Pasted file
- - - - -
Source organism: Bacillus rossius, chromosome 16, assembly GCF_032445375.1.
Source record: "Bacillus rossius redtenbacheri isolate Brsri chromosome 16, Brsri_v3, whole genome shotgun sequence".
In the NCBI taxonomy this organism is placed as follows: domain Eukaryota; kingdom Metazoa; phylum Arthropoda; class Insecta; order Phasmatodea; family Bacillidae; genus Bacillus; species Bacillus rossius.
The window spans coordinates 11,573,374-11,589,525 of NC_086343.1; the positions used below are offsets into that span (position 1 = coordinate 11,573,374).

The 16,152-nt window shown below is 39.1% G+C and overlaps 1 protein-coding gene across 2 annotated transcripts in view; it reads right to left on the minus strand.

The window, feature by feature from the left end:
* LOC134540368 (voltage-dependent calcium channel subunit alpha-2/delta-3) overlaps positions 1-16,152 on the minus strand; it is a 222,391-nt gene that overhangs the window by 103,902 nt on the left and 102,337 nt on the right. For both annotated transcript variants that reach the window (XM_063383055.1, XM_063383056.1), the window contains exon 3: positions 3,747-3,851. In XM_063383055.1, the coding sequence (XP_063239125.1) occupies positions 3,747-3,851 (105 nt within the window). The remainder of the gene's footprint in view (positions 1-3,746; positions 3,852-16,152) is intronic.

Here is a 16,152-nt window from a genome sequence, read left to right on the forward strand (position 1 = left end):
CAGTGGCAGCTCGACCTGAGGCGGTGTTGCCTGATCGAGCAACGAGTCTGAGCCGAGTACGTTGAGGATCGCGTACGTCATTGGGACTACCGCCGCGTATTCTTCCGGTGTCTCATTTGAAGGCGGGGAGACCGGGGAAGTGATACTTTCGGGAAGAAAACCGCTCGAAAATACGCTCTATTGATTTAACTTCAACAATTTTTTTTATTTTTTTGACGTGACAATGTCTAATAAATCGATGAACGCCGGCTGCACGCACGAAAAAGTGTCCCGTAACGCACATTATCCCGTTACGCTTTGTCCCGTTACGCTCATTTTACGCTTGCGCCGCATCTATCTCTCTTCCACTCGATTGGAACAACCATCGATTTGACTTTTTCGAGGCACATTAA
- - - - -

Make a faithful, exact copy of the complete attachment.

Source organism: Bacillus rossius, chromosome 16, assembly GCF_032445375.1.
Source record: "Bacillus rossius redtenbacheri isolate Brsri chromosome 16, Brsri_v3, whole genome shotgun sequence".
In the NCBI taxonomy this organism is placed as follows: domain Eukaryota; kingdom Metazoa; phylum Arthropoda; class Insecta; order Phasmatodea; family Bacillidae; genus Bacillus; species Bacillus rossius.
The window spans coordinates 11,573,374-11,589,525 of NC_086343.1; the positions used below are offsets into that span (position 1 = coordinate 11,573,374).

The 16,152-nt window shown below is 39.1% G+C and overlaps 1 protein-coding gene across 2 annotated transcripts in view; it reads right to left on the minus strand.

The window, feature by feature from the left end:
* LOC134540368 (voltage-dependent calcium channel subunit alpha-2/delta-3) overlaps positions 1-16,152 on the minus strand; it is a 222,391-nt gene that overhangs the window by 103,902 nt on the left and 102,337 nt on the right. For both annotated transcript variants that reach the window (XM_063383055.1, XM_063383056.1), the window contains exon 3: positions 3,747-3,851. In XM_063383055.1, the coding sequence (XP_063239125.1) occupies positions 3,747-3,851 (105 nt within the window). The remainder of the gene's footprint in view (positions 1-3,746; positions 3,852-16,152) is intronic.

Here is a 16,152-nt window from a genome sequence, read left to right on the forward strand (position 1 = left end):
CAGTGGCAGCTCGACCTGAGGCGGTGTTGCCTGATCGAGCAACGAGTCTGAGCCGAGTACGTTGAGGATCGCGTACGTCATTGGGACTACCGCCGCGTATTCTTCCGGTGTCTCATTTGAAGGCGGGGAGACCGGGGAAGTGATACTTTCGGGAAGAAAACCGCTCGAAAATACGCTCTATTGATTTAACTTCAACAATTTTTTTTATTTTTTTGACGTGACAATGTCTAATAAATCGATGAACGCCGGCTGCACGCACGAAAAAGTGTCCCGTAACGCACATTATCCCGTTACGCTTTGTCCCGTTACGCTCATTTTACGCTTGCGCCGCATCTATCTCTCTTCCACTCGATTGGAACAACCATCGATTTGACTTTTTCGAGGCACATTAA